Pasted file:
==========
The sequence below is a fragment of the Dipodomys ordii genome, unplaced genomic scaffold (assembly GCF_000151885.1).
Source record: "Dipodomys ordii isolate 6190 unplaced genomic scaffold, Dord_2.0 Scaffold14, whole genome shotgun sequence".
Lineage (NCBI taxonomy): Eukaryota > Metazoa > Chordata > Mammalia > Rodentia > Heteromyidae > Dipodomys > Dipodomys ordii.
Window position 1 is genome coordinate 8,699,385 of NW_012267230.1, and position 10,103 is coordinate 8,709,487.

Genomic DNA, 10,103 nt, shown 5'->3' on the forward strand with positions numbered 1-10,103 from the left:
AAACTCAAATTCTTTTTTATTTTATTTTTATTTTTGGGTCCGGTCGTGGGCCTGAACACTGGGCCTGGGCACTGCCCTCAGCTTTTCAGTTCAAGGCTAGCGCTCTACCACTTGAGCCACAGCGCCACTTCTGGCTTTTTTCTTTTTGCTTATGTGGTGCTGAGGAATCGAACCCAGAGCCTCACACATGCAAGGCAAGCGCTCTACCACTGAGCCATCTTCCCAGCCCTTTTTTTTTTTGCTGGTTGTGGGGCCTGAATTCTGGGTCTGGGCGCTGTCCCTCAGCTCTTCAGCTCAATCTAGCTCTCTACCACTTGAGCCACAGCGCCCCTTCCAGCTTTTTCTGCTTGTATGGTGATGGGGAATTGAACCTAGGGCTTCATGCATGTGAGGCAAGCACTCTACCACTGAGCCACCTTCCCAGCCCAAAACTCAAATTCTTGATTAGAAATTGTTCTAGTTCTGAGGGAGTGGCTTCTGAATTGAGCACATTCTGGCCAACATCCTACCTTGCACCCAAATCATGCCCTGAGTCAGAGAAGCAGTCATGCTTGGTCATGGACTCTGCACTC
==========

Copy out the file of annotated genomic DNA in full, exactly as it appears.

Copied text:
The sequence below is a fragment of the Dipodomys ordii genome, unplaced genomic scaffold (assembly GCF_000151885.1).
Source record: "Dipodomys ordii isolate 6190 unplaced genomic scaffold, Dord_2.0 Scaffold14, whole genome shotgun sequence".
Lineage (NCBI taxonomy): Eukaryota > Metazoa > Chordata > Mammalia > Rodentia > Heteromyidae > Dipodomys > Dipodomys ordii.
Window position 1 is genome coordinate 8,699,385 of NW_012267230.1, and position 10,103 is coordinate 8,709,487.

Genomic DNA, 10,103 nt, shown 5'->3' on the forward strand with positions numbered 1-10,103 from the left:
AAACTCAAATTCTTTTTTATTTTATTTTTATTTTTGGGTCCGGTCGTGGGCCTGAACACTGGGCCTGGGCACTGCCCTCAGCTTTTCAGTTCAAGGCTAGCGCTCTACCACTTGAGCCACAGCGCCACTTCTGGCTTTTTTCTTTTTGCTTATGTGGTGCTGAGGAATCGAACCCAGAGCCTCACACATGCAAGGCAAGCGCTCTACCACTGAGCCATCTTCCCAGCCCTTTTTTTTTTTGCTGGTTGTGGGGCCTGAATTCTGGGTCTGGGCGCTGTCCCTCAGCTCTTCAGCTCAATCTAGCTCTCTACCACTTGAGCCACAGCGCCCCTTCCAGCTTTTTCTGCTTGTATGGTGATGGGGAATTGAACCTAGGGCTTCATGCATGTGAGGCAAGCACTCTACCACTGAGCCACCTTCCCAGCCCAAAACTCAAATTCTTGATTAGAAATTGTTCTAGTTCTGAGGGAGTGGCTTCTGAATTGAGCACATTCTGGCCAACATCCTACCTTGCACCCAAATCATGCCCTGAGTCAGAGAAGCAGTCATGCTTGGTCATGGACTCTGCACTC